By Nick Chuisano, Makayla Cook and Tatiana Rivera
\William Peace University allowed its students and staff to return to so-called “normal operations” starting Feb. 8, with a mix of in-person, virtual and hybrid courses.
The new routine caused mixed feelings among students, who in a set of interviews conducted by the Peace Times were overwhelmingly glad to be back on campus — but also concerned about everything from the variety of class formats to their health.
Sophomore biology major and softball player Logan Blackmon was thrilled yet hesitant about returning to the class setting.
“I’m excited about going back to in-person classes due to my learning style,” said Blackmon. “But I’m also wary about them because I’m afraid an outbreak will jeopardize our softball season.”
Students interviewed by Makayla Cook shared their experiences on Feb. 8 the first day back to in-person classes.
Some Peace athletes are dubious about going back to in-person instruction because of another inevitable outbreak of COVID-19, worried that a smaller institution like WPU is at a higher risk for shut down with fewer overall cases.
Sophomore pre-law major and baseball player Ethan May is in favor of returning to the classroom only if precautionary measures are executed.
“I believe it’s great to return to in-person instruction,” said May. “As long as we all are following protocols to keep ourselves and others safe.”
Junior writing major and Sam Peddycord reflects on virtual instruction and how it has affected his learning experience.
“This has really affected my academic life because of the entire “online school” factor,” said Peddycord. “It has made things a lot different, while it hasn’t really affected my grades.
Aidan Callahan, a first-year student, was ecstatic to return to in-person classes. The pandemic has made it a requirement for everyone to wear a mask in order to protect themselves from the virus. WPU follows this rule, requiring all students to wear a mask while also maintaining social distance.
“It was really good,” said Callahan. “It was nice to see everyone masked up and not on a computer screen.”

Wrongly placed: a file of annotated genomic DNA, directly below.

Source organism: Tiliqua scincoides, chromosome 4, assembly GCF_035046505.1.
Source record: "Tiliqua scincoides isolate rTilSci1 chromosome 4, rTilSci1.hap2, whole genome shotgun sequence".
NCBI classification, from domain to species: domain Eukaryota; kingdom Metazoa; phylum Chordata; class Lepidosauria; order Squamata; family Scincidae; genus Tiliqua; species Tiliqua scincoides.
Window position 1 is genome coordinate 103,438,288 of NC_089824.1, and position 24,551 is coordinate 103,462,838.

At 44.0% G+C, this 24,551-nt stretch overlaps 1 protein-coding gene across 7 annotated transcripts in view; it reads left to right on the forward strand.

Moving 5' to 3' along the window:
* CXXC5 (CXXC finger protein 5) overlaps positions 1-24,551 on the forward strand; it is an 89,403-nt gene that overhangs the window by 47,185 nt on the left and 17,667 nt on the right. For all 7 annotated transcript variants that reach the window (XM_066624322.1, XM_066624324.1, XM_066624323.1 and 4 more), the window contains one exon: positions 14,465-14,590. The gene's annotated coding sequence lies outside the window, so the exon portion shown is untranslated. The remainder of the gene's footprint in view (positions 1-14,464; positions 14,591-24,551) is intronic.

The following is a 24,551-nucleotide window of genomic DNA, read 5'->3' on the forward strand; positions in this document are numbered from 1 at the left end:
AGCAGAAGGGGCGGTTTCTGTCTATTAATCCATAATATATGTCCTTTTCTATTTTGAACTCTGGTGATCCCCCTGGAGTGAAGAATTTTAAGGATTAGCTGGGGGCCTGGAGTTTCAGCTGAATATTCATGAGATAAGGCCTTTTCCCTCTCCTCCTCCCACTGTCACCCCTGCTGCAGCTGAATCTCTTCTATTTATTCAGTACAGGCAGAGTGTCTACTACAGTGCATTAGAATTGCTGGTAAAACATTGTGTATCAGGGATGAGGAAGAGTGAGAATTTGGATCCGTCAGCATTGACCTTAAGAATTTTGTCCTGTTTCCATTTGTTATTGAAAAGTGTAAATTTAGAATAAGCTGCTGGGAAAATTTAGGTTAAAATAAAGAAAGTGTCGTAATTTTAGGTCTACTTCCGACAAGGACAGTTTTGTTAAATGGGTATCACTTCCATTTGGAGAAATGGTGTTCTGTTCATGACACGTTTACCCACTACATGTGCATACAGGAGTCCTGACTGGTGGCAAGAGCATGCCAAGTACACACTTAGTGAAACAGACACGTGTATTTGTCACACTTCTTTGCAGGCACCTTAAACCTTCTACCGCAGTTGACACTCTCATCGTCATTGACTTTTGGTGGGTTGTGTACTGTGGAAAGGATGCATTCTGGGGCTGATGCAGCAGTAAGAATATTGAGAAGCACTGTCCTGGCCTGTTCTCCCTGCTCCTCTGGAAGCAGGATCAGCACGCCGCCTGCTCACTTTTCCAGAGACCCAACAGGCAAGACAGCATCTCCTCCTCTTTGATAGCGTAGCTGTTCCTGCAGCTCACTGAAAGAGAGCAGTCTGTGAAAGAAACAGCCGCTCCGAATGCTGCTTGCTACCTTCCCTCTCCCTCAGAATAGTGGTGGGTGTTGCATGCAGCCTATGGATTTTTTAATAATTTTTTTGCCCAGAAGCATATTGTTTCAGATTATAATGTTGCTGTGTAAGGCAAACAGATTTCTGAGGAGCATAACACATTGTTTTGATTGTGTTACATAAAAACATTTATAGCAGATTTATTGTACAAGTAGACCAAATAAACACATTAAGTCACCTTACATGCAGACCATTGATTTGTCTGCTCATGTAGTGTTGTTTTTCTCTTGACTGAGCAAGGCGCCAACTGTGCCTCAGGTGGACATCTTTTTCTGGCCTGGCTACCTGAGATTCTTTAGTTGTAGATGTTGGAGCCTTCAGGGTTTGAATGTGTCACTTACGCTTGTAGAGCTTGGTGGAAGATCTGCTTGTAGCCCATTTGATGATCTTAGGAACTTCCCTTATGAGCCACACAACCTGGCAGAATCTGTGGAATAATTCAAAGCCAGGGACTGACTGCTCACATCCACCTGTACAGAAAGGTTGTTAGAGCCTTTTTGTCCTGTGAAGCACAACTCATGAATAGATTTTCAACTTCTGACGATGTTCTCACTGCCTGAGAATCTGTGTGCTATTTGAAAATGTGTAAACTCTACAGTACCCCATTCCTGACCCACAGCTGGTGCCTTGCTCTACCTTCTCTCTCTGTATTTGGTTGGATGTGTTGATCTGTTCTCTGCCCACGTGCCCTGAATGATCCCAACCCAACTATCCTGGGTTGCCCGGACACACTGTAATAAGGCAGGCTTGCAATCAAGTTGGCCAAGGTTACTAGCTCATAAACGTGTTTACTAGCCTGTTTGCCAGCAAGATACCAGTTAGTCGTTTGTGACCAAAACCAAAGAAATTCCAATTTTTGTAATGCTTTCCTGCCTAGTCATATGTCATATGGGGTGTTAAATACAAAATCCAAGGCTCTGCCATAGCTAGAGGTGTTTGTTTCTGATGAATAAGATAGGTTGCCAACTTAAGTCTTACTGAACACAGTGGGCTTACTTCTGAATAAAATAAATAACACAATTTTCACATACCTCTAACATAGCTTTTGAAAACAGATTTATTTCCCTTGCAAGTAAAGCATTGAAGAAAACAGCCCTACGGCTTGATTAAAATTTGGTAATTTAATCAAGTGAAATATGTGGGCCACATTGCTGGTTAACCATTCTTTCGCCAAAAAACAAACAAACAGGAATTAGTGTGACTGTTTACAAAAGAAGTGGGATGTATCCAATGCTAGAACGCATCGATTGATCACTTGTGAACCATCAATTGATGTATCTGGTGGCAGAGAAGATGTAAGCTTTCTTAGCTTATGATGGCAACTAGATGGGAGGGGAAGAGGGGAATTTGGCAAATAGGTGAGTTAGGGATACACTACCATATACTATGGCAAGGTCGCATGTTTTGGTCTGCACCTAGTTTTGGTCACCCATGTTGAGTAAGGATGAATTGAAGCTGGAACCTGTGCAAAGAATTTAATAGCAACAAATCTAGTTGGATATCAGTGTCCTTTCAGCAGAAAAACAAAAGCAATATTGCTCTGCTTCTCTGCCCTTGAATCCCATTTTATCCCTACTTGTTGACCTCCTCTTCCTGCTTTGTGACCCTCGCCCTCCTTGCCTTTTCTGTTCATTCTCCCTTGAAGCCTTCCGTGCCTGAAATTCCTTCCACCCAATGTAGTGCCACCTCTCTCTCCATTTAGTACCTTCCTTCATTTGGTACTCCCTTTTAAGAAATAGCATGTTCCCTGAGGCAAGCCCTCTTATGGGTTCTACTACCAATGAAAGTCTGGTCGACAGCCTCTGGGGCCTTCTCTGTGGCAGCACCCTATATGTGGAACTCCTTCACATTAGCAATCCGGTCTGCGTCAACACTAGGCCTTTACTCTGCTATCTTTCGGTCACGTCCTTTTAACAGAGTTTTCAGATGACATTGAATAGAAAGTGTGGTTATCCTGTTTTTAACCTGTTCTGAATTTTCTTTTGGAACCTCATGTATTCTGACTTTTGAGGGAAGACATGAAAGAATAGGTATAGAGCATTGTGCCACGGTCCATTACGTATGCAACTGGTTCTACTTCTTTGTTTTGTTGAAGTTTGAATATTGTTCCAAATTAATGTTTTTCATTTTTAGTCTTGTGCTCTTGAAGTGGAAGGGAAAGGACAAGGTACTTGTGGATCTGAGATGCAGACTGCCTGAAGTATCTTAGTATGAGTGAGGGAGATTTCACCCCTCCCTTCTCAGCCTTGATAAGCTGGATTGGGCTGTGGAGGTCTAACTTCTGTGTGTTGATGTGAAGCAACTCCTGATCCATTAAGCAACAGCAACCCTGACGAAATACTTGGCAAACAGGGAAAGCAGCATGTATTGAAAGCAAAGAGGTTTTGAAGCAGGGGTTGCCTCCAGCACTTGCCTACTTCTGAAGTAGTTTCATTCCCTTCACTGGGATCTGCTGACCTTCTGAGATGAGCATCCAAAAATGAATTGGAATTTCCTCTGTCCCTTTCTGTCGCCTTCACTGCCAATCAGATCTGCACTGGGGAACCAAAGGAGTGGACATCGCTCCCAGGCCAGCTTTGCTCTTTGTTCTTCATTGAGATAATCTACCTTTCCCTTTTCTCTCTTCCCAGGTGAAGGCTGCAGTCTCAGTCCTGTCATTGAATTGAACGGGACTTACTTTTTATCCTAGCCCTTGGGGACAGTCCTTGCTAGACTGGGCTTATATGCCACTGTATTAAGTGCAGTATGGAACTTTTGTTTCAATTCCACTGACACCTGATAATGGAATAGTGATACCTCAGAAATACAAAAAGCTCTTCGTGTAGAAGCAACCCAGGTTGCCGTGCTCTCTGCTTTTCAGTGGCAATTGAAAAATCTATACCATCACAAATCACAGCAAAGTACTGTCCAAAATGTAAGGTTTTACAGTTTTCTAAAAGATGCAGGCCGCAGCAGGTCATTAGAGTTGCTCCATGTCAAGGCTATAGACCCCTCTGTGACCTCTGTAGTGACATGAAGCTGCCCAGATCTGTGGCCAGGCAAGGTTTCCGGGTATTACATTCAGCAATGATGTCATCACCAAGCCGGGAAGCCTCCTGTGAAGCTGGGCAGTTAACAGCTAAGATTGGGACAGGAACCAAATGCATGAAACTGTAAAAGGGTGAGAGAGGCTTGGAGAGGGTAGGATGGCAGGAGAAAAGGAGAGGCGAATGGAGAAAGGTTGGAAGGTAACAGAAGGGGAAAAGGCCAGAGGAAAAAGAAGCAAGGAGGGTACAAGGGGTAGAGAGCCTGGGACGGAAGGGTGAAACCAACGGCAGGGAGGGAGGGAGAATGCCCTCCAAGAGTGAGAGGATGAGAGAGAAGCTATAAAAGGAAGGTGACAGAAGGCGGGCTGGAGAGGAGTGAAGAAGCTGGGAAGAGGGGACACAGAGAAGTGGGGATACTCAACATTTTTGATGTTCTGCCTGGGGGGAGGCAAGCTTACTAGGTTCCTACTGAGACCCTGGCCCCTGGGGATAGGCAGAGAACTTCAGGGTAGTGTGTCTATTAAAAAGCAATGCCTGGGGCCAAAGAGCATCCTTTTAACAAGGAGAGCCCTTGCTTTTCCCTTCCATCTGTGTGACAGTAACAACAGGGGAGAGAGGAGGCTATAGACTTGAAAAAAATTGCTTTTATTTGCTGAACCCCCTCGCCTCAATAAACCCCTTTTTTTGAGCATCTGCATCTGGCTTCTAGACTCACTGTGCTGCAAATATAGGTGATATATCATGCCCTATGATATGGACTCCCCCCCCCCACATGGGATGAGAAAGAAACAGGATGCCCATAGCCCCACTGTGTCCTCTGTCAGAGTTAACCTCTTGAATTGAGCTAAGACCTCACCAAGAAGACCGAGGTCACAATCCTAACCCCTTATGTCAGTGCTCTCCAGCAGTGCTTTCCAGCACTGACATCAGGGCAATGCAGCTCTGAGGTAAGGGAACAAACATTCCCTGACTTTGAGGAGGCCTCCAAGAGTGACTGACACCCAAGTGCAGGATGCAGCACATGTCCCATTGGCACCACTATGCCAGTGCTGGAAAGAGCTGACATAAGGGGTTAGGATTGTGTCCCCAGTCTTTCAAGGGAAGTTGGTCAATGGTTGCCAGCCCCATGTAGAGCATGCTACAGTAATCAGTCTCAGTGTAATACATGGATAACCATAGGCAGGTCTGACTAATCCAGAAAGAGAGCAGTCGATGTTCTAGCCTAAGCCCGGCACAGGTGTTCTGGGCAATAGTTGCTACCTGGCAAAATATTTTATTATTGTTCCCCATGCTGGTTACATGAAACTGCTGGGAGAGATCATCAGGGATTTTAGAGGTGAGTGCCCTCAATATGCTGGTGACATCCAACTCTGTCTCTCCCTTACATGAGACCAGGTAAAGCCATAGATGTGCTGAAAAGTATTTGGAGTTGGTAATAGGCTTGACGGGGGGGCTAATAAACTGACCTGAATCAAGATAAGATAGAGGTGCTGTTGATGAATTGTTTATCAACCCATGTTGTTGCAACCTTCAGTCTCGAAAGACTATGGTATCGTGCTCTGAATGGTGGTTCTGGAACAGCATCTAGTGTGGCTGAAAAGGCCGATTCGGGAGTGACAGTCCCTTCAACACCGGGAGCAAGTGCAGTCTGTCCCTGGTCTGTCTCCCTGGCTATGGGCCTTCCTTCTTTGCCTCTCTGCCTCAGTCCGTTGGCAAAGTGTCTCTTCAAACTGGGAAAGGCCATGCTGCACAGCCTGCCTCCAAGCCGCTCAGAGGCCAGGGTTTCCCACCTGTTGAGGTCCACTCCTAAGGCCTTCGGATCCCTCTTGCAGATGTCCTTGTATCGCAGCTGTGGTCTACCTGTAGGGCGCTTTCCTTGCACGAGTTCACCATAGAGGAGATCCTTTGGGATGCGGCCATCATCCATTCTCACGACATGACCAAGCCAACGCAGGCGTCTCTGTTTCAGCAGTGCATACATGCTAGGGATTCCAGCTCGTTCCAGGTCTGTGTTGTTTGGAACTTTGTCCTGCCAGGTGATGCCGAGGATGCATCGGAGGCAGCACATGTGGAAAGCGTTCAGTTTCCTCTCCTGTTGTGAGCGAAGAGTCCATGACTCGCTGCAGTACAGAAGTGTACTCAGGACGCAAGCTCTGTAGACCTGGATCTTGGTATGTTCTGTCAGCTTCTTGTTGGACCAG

Alexia Moore, a senior and biology major, also showed some positivity for this new semester. With students being deprived of interactions with others due to online classes, there was excitement to return to school in-person and being able to spend time with friends.
“It was really great. I was able to see my old friends [and] see my professors,” she said.
Classes with a lot of students in them went to hybrid scheduling, so that students could organize their students into small groups that meet in-person only one time a week.
Sijade Nedd, a sophomore and psychology major, found his experience back in-person to be great. “I’m not a virtual learner, so it was good to see professors face-to-face,” he said.
Yamila Emanuel, a sophomore and exercise and sports science major, also had something similar to say about the professors.
“It was great being able to interact with the teachers in person,” she said.
Other students weren’t so sure about the return to campus. Stephanie Romero-Reyes, a senior and criminal justice major, believed that the school should have kept classes virtual rather than going back in-person.
“I definitely feel like we should be online,” Romero-Reyes said. “I want to be in-person, but I feel like with everything going on, online would be the better option.”